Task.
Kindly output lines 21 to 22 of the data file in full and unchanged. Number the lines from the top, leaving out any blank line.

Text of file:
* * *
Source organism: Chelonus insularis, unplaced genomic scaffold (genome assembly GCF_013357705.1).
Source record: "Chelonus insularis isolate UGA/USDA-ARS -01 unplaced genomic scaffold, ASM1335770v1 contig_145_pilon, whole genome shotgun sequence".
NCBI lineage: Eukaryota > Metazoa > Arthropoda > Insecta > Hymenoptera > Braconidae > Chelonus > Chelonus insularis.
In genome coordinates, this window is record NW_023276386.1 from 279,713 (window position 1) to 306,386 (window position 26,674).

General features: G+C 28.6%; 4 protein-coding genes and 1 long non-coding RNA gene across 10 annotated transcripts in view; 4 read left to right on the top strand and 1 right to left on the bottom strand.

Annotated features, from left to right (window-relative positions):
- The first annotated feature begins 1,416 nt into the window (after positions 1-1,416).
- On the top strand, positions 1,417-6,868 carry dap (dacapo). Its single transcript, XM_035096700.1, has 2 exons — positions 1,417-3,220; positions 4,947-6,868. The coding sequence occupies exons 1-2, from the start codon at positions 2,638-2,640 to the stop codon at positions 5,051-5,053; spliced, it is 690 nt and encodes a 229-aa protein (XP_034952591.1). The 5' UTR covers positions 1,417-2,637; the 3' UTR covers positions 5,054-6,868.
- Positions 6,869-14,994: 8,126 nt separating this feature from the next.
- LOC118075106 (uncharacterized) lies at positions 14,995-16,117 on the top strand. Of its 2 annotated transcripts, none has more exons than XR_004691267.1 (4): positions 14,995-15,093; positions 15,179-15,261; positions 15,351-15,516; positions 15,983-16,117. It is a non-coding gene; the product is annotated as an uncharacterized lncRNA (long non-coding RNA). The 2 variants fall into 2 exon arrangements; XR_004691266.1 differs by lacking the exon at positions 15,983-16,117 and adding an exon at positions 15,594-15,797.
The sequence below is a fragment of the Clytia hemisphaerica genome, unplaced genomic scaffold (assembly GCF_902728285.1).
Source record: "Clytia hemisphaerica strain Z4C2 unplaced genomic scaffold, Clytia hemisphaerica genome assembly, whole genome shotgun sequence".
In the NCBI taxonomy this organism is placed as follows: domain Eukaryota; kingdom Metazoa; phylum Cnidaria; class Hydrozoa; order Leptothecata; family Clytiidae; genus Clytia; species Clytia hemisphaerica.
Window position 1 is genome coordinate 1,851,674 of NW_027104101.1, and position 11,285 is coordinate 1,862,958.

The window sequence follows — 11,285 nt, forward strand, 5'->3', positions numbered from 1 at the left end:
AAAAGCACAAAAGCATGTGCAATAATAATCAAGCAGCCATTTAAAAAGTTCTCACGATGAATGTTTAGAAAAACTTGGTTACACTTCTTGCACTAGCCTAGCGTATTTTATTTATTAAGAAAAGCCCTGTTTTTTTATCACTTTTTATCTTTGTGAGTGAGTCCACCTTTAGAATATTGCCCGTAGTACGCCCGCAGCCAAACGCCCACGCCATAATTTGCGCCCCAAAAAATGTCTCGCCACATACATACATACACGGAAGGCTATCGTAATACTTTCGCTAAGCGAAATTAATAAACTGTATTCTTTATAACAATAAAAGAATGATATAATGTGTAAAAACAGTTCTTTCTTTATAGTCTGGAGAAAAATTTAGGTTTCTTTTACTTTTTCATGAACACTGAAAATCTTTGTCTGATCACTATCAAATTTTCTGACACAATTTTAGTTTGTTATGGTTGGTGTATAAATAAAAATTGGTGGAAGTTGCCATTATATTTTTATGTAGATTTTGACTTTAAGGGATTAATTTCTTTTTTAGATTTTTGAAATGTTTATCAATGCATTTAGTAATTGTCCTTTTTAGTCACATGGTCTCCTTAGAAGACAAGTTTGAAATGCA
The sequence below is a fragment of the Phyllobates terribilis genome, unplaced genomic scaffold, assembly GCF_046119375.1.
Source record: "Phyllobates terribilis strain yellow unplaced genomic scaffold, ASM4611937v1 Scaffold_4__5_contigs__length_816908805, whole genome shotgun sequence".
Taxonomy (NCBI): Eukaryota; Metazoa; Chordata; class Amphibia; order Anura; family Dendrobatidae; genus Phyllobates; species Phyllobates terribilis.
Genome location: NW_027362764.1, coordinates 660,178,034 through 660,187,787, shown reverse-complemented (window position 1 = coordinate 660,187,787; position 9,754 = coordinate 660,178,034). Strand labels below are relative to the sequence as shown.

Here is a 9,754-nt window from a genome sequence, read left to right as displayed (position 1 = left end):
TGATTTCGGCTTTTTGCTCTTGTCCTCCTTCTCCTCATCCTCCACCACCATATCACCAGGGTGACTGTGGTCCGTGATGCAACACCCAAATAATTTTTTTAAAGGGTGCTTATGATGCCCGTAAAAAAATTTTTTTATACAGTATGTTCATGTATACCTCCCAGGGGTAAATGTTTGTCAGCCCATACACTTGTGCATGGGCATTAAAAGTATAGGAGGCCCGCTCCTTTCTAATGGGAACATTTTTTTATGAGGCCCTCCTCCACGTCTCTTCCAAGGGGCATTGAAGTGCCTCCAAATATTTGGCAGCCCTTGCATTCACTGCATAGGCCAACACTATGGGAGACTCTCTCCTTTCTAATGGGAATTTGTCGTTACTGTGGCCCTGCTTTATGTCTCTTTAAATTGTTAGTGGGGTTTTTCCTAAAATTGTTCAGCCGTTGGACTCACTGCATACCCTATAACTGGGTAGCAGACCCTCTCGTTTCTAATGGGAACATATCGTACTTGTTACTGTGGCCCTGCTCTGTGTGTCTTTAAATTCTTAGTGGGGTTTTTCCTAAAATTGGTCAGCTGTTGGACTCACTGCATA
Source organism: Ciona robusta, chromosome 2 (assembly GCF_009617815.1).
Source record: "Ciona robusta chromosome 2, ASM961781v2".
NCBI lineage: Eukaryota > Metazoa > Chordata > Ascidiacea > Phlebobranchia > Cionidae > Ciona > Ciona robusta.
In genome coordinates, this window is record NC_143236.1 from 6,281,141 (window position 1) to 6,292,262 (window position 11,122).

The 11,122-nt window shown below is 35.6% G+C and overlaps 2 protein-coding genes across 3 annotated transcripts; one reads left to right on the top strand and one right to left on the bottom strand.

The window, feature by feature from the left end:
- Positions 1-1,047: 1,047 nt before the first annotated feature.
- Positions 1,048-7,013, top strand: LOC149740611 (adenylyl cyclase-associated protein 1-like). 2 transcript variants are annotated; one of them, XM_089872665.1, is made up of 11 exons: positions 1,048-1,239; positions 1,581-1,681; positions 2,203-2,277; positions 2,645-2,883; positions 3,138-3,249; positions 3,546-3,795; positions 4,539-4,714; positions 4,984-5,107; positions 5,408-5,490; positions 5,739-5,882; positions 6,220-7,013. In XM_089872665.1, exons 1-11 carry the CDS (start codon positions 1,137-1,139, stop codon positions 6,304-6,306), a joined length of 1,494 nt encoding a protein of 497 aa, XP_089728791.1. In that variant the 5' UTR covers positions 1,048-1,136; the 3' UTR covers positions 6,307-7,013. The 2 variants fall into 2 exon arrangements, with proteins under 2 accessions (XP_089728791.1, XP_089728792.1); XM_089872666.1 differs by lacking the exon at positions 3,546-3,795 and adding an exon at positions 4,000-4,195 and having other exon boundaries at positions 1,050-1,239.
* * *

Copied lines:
Here is a 9,754-nt window from a genome sequence, read left to right as displayed (position 1 = left end):
TGATTTCGGCTTTTTGCTCTTGTCCTCCTTCTCCTCATCCTCCACCACCATATCACCAGGGTGACTGTGGTCCGTGATGCAACACCCAAATAATTTTTTTAAAGGGTGCTTATGATGCCCGTAAAAAAATTTTTTTATACAGTATGTTCATGTATACCTCCCAGGGGTAAATGTTTGTCAGCCCATACACTTGTGCATGGGCATTAAAAGTATAGGAGGCCCGCTCCTTTCTAATGGGAACATTTTTTTATGAGGCCCTCCTCCACGTCTCTTCCAAGGGGCATTGAAGTGCCTCCAAATATTTGGCAGCCCTTGCATTCACTGCATAGGCCAACACTATGGGAGACTCTCTCCTTTCTAATGGGAATTTGTCGTTACTGTGGCCCTGCTTTATGTCTCTTTAAATTGTTAGTGGGGTTTTTCCTAAAATTGTTCAGCCGTTGGACTCACTGCATACCCTATAACTGGGTAGCAGACCCTCTCGTTTCTAATGGGAACATATCGTACTTGTTACTGTGGCCCTGCTCTGTGTGTCTTTAAATTCTTAGTGGGGTTTTTCCTAAAATTGGTCAGCTGTTGGACTCACTGCATA